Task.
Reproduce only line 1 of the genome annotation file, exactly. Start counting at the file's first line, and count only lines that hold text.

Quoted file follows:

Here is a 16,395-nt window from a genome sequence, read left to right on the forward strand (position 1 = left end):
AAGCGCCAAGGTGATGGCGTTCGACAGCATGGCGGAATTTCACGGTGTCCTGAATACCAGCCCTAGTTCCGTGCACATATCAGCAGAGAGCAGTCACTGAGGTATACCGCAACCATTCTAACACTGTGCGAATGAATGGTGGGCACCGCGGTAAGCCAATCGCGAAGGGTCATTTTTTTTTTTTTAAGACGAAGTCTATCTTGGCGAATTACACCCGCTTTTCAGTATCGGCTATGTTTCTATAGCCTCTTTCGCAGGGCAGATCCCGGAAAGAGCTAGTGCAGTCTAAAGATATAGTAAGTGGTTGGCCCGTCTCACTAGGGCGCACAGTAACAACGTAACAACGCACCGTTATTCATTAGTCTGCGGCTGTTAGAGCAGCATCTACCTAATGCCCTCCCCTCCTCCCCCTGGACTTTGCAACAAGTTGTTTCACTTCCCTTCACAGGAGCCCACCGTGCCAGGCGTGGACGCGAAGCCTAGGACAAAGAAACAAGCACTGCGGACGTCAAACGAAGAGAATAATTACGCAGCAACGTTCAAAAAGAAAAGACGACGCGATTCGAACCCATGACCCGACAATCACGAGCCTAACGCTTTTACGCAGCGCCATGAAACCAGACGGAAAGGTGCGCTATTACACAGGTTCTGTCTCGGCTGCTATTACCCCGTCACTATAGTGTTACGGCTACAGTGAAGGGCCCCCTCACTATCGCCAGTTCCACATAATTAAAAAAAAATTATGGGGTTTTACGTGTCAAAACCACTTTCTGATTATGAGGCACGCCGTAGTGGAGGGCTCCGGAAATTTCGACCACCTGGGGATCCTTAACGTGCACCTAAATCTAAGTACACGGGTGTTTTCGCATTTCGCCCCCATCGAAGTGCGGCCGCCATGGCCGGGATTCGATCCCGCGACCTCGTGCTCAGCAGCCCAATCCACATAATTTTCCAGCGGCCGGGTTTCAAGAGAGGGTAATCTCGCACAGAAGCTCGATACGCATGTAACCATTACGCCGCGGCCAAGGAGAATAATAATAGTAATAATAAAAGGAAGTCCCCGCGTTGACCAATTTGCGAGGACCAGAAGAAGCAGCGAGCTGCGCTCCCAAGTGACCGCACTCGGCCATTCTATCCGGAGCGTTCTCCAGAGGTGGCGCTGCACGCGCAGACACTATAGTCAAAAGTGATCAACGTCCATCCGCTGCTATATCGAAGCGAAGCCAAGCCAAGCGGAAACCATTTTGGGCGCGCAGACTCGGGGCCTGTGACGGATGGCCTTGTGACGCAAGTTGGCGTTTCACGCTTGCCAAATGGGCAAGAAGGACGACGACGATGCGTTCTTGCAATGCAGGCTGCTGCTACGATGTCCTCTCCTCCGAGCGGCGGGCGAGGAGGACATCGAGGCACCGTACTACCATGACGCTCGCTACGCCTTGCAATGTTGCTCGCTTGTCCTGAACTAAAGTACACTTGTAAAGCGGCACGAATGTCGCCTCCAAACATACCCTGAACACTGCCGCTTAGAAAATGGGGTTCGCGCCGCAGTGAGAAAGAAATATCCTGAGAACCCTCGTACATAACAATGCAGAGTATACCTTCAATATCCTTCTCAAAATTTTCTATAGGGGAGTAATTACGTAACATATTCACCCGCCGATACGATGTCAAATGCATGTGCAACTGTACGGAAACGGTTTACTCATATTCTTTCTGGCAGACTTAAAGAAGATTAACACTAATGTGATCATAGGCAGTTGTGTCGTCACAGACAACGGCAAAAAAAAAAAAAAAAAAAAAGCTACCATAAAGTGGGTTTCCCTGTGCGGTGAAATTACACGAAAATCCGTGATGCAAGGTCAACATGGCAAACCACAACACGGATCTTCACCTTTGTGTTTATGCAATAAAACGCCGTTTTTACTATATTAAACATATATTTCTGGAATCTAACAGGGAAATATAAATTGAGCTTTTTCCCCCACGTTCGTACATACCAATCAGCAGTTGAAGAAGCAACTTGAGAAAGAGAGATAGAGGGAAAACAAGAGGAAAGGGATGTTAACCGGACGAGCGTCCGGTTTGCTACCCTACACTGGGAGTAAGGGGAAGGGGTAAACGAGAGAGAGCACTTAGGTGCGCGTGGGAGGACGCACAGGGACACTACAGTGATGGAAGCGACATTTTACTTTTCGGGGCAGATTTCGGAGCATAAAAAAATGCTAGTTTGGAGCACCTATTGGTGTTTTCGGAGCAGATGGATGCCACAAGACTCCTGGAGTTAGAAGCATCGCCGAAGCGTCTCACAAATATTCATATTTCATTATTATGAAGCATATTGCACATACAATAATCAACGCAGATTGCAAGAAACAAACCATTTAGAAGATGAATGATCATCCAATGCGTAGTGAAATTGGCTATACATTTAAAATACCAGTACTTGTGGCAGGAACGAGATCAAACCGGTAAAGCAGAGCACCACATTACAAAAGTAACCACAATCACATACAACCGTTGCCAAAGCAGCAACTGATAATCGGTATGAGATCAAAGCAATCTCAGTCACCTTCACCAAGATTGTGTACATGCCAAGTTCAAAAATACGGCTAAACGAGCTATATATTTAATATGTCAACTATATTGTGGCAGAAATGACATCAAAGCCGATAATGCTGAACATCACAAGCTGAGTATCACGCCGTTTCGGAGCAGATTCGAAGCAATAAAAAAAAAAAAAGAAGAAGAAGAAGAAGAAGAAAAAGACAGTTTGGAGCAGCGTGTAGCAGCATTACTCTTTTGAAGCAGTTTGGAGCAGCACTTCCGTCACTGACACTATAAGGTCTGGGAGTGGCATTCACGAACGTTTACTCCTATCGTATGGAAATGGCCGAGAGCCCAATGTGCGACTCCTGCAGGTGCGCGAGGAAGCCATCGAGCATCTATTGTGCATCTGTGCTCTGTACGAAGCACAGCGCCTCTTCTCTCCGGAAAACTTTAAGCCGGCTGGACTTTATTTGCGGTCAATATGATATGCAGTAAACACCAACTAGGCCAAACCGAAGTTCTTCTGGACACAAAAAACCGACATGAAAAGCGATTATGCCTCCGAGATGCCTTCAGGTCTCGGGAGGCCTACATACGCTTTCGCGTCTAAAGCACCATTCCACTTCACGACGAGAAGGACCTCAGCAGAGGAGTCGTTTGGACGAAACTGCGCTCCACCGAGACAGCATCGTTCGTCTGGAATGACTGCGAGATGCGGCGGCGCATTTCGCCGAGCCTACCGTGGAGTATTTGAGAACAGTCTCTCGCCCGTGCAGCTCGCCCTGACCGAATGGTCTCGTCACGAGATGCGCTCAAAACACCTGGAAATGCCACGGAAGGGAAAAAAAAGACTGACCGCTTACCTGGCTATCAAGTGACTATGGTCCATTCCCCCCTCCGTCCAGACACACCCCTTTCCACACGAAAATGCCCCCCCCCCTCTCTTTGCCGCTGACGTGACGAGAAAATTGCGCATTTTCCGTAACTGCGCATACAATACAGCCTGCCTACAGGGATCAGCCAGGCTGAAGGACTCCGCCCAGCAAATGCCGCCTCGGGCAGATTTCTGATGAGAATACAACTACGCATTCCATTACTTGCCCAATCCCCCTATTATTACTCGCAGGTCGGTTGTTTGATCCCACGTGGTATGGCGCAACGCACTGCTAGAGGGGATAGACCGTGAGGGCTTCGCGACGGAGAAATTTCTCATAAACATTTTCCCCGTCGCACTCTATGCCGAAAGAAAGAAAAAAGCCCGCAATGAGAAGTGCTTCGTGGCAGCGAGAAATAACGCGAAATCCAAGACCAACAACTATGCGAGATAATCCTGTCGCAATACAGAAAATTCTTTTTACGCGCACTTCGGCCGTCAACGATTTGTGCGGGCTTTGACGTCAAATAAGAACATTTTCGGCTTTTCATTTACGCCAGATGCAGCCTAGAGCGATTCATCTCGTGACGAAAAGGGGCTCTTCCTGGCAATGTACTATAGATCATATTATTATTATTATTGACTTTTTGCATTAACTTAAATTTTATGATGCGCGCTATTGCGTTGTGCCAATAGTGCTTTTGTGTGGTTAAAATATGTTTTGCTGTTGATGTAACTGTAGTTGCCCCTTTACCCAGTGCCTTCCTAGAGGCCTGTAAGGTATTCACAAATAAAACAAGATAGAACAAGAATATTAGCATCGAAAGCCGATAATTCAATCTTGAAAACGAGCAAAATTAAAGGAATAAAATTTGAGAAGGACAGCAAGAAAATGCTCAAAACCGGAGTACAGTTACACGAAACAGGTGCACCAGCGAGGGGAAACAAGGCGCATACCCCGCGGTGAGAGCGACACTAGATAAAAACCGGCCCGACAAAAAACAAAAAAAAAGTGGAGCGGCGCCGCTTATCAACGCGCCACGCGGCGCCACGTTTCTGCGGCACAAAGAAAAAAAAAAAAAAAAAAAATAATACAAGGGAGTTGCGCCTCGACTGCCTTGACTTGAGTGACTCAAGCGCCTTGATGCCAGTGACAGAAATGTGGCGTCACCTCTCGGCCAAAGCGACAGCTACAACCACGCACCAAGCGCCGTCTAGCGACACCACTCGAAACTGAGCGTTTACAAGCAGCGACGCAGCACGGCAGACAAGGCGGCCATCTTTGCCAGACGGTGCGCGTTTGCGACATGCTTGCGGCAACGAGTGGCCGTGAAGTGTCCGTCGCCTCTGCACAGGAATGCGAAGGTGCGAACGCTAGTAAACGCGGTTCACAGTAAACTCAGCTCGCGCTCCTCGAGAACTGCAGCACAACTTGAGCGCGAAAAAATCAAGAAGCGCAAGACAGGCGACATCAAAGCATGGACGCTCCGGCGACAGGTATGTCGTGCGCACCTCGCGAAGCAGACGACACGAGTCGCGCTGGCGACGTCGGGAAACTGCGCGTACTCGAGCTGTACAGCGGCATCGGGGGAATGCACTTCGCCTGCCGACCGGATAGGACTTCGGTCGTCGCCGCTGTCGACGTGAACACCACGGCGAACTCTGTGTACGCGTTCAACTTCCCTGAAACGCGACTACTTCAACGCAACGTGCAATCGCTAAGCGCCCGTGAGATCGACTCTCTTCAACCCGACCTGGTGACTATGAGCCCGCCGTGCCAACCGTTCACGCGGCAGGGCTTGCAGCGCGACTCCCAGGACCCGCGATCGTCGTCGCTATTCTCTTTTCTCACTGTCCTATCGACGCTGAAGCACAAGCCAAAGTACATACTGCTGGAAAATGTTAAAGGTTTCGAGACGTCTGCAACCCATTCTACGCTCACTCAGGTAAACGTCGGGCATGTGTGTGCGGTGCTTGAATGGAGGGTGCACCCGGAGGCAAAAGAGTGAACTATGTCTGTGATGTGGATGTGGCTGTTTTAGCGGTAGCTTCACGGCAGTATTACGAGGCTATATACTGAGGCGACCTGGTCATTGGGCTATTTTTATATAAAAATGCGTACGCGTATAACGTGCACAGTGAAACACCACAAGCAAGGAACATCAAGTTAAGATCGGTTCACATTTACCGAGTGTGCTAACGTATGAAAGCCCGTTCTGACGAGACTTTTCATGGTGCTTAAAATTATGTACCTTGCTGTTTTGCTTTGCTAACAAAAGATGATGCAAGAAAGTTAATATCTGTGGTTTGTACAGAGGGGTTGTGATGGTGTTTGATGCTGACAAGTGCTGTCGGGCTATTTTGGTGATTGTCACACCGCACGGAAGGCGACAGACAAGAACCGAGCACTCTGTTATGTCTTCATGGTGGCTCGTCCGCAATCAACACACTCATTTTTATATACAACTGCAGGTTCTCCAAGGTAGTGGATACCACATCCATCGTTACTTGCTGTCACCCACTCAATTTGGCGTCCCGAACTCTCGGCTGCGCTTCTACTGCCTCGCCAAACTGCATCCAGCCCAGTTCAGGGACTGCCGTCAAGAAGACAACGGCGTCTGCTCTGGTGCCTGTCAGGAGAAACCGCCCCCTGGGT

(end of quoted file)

Here is a 16,395-nt window from a genome sequence, read left to right on the forward strand (position 1 = left end):